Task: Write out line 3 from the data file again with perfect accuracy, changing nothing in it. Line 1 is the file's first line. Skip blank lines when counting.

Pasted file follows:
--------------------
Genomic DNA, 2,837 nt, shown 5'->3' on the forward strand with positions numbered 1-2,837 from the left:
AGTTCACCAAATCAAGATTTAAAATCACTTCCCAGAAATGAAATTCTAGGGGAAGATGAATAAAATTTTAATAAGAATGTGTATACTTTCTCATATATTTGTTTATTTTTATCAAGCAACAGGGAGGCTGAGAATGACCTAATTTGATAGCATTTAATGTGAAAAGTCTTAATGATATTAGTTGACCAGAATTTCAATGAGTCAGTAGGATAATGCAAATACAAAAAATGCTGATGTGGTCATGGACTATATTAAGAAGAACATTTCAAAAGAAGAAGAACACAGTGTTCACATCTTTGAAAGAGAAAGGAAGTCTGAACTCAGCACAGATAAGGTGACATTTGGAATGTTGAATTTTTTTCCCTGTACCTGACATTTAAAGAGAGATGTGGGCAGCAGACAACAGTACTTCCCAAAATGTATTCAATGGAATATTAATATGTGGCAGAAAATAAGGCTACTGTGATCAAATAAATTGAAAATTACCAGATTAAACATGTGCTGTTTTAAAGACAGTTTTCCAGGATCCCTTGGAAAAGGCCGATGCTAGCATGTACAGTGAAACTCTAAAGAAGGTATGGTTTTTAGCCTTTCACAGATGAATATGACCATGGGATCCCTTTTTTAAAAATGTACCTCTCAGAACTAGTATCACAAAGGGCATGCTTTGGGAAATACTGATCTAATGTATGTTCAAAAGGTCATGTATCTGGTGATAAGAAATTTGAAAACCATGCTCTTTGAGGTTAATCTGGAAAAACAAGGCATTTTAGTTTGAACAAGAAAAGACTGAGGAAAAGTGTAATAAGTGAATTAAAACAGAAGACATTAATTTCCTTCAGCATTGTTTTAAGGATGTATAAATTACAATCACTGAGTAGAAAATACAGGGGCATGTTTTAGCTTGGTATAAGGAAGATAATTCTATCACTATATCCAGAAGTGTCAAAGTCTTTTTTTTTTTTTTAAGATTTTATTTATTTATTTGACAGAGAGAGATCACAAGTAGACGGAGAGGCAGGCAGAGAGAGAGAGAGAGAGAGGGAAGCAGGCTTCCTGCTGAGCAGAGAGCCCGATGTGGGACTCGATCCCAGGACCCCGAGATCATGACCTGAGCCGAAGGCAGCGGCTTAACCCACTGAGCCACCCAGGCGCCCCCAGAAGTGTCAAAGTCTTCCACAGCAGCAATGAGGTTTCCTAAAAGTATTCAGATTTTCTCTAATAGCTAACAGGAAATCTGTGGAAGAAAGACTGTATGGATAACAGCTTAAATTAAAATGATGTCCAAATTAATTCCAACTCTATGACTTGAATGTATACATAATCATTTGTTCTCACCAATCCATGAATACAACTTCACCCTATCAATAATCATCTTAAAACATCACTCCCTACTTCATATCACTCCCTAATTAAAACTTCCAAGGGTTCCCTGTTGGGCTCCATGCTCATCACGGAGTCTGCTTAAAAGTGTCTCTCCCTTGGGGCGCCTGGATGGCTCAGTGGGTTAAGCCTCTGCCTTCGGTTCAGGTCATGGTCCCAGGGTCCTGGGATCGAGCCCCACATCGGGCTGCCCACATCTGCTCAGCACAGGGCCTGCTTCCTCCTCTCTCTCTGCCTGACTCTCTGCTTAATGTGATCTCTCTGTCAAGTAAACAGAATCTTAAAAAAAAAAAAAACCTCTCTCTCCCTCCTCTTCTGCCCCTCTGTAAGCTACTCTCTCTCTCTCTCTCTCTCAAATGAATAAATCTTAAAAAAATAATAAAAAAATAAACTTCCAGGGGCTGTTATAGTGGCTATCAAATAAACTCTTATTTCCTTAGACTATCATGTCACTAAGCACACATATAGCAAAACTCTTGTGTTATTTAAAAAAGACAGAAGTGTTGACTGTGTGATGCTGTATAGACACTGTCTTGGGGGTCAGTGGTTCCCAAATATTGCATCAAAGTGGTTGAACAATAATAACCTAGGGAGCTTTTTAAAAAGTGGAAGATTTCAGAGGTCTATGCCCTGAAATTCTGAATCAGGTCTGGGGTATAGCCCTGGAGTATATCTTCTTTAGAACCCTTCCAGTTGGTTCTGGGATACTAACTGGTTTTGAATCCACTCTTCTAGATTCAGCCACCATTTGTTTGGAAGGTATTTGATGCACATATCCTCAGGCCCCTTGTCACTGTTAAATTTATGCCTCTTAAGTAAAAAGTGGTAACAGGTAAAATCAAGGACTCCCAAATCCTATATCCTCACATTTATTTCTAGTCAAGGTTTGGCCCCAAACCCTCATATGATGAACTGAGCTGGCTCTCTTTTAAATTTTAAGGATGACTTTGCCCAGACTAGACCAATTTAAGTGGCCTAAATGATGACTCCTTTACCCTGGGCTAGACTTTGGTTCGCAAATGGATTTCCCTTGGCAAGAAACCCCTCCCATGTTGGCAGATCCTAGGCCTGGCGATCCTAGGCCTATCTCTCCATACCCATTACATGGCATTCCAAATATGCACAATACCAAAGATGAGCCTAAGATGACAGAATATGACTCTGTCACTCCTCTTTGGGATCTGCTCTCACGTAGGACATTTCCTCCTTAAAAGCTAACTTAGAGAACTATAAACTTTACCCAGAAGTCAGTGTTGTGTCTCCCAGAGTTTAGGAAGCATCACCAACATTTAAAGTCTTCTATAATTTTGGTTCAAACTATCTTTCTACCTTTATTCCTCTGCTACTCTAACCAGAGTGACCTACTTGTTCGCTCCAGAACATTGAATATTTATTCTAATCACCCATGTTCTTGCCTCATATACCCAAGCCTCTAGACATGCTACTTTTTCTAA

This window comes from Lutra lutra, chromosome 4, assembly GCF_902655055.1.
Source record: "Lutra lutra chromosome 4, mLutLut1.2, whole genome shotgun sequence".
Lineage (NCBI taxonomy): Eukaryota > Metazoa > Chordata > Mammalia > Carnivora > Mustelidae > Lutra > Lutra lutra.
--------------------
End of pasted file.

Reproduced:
This window comes from Lutra lutra, chromosome 4, assembly GCF_902655055.1.